For instance: We all exhale a little nitric oxide (NO). But too much nitric oxide is an indicator of lung inflammation, the underlying condition of asthma. Read the rest of this entry »
By Gary Fitzgerald
Joyce Schoettler, MD, is always astonished when a child with anaphylaxis does not receive epinephrine – in some cases even after arriving at the emergency room.
Why? Too many people don’t take anaphylaxis seriously enough, Schoettler believes. Some turn to over-the-counter antihistamines as a first line of treatment.
This is “dangerous” – a point that Schoettler, Edward Buchsbalm, MD, and the nursing staff at South Bay Allergy & Asthma Associates in Torrance, Calif., drive home as part of AANMA’s Anaphylaxis Community Experts (ACEs) program.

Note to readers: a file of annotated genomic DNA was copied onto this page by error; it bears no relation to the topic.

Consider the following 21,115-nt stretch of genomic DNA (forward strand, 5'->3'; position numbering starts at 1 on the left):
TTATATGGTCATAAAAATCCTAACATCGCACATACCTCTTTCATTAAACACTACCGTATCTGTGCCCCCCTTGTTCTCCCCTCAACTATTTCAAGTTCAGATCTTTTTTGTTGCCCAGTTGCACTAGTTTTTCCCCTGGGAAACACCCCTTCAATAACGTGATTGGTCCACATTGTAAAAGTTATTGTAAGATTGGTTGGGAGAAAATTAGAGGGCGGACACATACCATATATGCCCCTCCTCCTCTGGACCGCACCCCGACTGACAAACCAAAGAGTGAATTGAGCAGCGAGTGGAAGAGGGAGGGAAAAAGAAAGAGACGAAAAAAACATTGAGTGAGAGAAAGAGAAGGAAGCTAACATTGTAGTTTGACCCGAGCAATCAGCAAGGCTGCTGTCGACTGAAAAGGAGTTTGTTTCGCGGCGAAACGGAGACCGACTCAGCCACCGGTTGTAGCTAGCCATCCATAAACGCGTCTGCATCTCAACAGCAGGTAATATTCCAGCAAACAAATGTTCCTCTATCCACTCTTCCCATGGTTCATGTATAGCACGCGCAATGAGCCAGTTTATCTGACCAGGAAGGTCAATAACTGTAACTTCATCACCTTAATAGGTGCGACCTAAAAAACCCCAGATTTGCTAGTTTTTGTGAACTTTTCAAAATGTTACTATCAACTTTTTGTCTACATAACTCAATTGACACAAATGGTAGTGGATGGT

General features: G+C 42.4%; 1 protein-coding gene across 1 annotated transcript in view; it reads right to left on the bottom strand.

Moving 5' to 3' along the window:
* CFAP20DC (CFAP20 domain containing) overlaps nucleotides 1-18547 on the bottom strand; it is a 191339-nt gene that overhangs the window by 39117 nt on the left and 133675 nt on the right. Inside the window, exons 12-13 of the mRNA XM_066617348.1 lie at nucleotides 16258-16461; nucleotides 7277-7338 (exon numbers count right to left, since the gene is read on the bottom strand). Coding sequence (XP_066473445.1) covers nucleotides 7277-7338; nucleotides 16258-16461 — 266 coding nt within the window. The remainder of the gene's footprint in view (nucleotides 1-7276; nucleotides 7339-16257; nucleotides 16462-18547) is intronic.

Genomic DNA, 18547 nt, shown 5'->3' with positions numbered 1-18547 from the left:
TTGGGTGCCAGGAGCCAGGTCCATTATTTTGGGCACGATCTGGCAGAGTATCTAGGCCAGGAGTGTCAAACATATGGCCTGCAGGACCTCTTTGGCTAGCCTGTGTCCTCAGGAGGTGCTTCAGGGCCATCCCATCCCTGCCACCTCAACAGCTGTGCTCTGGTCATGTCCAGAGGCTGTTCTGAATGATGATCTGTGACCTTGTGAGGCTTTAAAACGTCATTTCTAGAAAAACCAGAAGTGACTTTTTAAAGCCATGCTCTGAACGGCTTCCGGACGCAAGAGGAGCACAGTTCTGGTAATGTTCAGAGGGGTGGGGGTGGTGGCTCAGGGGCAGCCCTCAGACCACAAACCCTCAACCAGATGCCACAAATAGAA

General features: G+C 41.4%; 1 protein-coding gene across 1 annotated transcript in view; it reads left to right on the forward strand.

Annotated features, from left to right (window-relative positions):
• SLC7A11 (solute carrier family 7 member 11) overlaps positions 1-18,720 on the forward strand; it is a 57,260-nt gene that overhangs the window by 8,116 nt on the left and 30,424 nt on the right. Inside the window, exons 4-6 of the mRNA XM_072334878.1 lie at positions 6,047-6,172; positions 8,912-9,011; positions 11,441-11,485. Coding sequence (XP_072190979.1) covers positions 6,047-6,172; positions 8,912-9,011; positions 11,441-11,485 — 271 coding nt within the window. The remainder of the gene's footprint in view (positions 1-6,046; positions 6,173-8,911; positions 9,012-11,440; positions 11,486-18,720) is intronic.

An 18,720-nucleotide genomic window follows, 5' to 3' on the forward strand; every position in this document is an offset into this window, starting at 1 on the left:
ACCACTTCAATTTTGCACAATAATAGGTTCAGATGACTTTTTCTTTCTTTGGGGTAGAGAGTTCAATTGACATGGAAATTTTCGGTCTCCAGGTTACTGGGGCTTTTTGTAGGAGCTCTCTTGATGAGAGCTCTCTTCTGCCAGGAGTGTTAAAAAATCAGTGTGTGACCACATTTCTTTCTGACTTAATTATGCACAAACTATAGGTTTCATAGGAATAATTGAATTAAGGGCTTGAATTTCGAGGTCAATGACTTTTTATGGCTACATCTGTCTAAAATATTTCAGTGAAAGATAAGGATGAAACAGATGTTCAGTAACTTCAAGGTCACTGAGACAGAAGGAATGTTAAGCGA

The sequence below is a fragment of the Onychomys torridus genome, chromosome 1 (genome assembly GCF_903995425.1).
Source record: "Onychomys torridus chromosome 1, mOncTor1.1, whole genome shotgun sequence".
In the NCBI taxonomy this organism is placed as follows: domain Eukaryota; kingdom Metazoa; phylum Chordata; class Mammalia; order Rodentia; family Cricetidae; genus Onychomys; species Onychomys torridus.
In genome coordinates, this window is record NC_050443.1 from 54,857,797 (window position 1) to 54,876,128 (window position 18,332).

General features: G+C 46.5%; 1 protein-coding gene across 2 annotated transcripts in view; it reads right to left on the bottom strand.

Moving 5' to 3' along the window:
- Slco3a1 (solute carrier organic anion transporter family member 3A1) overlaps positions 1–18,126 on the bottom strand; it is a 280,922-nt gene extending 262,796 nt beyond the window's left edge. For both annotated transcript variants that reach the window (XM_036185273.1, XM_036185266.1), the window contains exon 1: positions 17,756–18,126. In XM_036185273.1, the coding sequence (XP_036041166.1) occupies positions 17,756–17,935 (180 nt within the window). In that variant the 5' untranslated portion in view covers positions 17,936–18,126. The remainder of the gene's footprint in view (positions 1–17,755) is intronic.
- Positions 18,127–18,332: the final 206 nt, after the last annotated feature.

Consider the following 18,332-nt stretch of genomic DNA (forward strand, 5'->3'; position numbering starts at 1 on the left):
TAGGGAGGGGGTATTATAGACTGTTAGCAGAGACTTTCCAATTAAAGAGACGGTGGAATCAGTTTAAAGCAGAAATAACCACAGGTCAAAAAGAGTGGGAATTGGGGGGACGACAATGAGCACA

The Federal Register isn’t high on the average person’s reading list. It is the official Daily Journal of the U.S. government where federal agencies post announcements for public response: www.federalregister.gov.
In fact, we don’t accept bland very well. We are motivated to use whatever tools we can in order to get where we want to be when we want to be there. That’s exactly what “My Personal Allergy & Asthma Guide” delivers. Read the rest of this entry »
A look at how and why to use nasal sprays
Nasal asthma. Ever heard of it? Probably not, because I just made it up. Before you thumb your nose at the idea, consider that the nose and lower airways are all part of the respiratory pathway and share similar immune responses to allergens, irritants and viruses. And while it is possible to have one condition without the other, for many of us, nasal symptoms (rhinitis) usually herald the onset of asthma symptoms to come.